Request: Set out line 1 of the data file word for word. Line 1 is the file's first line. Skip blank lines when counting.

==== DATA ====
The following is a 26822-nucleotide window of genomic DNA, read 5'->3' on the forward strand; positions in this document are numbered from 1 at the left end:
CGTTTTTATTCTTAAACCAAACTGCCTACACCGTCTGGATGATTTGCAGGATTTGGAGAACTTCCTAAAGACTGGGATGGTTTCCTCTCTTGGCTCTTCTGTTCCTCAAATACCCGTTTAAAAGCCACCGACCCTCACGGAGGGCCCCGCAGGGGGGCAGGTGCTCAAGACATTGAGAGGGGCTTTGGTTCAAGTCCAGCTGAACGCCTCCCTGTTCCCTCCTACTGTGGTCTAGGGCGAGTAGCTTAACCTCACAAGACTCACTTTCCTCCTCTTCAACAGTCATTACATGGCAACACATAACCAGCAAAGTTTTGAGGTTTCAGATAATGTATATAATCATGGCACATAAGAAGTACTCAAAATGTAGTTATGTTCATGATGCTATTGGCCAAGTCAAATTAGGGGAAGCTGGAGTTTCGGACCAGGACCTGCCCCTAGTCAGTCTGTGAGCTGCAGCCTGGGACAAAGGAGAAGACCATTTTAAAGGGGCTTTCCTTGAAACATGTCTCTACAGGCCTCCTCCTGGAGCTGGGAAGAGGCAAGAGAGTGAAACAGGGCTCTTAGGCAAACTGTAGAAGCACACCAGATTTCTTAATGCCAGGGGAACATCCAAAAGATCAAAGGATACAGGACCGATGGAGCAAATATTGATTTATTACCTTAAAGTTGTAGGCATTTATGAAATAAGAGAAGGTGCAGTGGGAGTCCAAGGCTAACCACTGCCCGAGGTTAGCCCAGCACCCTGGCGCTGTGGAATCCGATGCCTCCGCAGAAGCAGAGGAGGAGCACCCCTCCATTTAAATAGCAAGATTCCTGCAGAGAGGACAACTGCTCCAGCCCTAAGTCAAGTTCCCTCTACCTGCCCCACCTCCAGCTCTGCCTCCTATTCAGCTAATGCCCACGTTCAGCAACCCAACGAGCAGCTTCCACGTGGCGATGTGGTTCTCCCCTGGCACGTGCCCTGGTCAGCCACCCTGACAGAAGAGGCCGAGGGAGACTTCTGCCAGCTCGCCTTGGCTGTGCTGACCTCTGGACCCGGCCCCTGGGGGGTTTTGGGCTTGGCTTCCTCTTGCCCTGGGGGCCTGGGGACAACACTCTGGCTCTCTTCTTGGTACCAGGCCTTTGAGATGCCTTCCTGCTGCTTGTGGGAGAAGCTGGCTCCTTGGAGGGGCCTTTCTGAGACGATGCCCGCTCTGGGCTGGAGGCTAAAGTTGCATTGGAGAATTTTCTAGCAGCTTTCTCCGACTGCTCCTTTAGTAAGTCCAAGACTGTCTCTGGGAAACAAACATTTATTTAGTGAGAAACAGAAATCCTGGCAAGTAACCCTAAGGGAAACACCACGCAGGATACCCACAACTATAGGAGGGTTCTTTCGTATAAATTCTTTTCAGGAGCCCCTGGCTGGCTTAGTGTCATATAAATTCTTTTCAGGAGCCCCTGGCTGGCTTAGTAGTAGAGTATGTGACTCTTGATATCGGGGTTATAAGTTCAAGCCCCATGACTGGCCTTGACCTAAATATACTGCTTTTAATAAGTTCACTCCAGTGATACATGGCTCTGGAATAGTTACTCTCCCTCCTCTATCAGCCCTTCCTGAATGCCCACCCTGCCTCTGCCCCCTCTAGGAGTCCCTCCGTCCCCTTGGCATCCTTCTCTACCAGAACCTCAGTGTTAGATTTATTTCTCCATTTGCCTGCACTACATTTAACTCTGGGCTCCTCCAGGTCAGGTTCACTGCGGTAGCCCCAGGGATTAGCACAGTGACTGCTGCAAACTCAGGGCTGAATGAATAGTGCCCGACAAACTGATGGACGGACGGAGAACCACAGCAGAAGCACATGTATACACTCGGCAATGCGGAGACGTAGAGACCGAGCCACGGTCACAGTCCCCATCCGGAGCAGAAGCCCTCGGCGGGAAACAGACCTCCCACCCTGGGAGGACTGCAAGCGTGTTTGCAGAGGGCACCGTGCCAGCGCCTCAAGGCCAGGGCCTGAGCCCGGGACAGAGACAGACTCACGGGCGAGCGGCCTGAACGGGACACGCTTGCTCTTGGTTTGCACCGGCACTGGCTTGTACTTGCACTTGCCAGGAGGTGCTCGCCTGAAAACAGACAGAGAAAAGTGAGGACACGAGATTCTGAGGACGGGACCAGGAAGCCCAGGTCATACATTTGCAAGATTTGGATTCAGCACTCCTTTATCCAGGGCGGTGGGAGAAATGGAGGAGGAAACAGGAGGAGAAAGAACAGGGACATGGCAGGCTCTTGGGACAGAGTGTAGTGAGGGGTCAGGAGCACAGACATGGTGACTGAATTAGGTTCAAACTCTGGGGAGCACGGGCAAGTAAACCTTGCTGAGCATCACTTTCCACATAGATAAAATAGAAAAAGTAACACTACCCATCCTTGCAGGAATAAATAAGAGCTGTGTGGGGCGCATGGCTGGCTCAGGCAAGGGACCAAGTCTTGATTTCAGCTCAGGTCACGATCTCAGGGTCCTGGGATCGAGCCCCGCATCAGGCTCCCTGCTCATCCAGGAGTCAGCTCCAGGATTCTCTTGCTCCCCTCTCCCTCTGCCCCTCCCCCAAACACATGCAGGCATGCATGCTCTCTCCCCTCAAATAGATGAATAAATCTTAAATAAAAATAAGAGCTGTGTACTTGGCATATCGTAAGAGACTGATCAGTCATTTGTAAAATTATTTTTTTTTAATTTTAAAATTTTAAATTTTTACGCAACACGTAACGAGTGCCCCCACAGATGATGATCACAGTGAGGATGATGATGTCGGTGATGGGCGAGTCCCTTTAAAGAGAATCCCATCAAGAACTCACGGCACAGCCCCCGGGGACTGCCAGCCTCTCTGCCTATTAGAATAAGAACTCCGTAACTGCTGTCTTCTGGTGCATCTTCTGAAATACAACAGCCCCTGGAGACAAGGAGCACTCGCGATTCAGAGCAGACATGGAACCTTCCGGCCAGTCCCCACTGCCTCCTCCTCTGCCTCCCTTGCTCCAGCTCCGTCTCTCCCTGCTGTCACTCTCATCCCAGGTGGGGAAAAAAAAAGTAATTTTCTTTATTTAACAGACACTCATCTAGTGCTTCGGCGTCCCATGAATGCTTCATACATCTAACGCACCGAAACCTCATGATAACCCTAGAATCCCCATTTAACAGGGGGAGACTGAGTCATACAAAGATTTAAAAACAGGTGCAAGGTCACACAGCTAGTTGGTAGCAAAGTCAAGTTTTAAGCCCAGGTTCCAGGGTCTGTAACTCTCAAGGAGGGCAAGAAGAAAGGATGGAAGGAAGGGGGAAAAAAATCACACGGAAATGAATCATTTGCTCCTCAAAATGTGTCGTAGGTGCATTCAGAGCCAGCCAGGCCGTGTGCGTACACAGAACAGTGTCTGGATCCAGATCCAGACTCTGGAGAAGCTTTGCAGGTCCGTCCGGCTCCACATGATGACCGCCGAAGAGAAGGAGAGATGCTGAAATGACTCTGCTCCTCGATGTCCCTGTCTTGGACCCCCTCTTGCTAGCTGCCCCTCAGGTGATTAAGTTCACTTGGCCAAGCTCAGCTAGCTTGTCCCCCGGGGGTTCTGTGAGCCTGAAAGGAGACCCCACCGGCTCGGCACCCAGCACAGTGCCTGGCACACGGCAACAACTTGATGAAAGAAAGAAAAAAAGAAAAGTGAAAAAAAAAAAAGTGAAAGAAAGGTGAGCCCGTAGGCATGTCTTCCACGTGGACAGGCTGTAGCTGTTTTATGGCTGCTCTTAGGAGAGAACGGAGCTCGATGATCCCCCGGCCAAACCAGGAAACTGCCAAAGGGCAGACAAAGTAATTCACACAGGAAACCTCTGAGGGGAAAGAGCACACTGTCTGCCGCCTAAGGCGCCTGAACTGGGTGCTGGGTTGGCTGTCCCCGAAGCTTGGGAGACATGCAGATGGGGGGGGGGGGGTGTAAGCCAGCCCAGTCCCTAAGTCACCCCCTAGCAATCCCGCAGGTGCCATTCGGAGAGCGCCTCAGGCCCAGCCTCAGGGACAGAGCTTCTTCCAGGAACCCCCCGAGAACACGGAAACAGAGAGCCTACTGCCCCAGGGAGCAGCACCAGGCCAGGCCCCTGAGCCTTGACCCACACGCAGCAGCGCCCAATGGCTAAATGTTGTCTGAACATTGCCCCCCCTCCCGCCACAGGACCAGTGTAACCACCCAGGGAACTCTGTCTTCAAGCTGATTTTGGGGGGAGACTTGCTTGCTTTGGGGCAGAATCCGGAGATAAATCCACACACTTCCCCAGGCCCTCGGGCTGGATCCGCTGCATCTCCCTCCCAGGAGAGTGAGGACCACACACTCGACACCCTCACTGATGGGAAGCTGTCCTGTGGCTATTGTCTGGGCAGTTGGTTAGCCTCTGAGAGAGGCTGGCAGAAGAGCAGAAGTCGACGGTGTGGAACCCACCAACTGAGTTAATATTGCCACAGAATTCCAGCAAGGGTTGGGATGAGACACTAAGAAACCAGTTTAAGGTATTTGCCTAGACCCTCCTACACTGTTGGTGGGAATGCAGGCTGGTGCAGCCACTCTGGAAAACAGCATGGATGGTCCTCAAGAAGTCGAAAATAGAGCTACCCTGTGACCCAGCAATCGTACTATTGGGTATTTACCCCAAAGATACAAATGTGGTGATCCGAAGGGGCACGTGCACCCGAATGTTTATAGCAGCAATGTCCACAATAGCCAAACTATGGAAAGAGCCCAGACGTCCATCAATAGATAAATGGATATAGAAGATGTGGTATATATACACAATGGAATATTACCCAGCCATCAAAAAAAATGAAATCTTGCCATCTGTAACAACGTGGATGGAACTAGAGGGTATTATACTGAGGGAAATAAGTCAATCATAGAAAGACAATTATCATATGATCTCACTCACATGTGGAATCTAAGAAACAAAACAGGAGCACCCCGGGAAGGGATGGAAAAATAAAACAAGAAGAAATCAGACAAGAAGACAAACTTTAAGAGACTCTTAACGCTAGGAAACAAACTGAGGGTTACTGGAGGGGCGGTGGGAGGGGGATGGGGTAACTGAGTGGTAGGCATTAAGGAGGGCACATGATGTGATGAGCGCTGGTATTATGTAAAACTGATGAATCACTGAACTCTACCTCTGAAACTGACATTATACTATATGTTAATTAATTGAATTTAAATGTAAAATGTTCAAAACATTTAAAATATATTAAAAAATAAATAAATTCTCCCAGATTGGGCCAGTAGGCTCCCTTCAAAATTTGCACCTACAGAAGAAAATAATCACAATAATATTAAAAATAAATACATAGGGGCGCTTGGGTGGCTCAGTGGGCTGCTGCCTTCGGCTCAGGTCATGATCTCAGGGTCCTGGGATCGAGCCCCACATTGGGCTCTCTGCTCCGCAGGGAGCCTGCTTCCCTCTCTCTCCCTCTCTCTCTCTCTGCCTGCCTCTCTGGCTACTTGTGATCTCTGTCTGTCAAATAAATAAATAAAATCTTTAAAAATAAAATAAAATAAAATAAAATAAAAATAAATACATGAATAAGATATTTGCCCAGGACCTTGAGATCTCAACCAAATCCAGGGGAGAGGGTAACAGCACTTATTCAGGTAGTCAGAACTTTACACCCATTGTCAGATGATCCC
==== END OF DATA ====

The following is a 26822-nucleotide window of genomic DNA, read 5'->3' on the forward strand; positions in this document are numbered from 1 at the left end: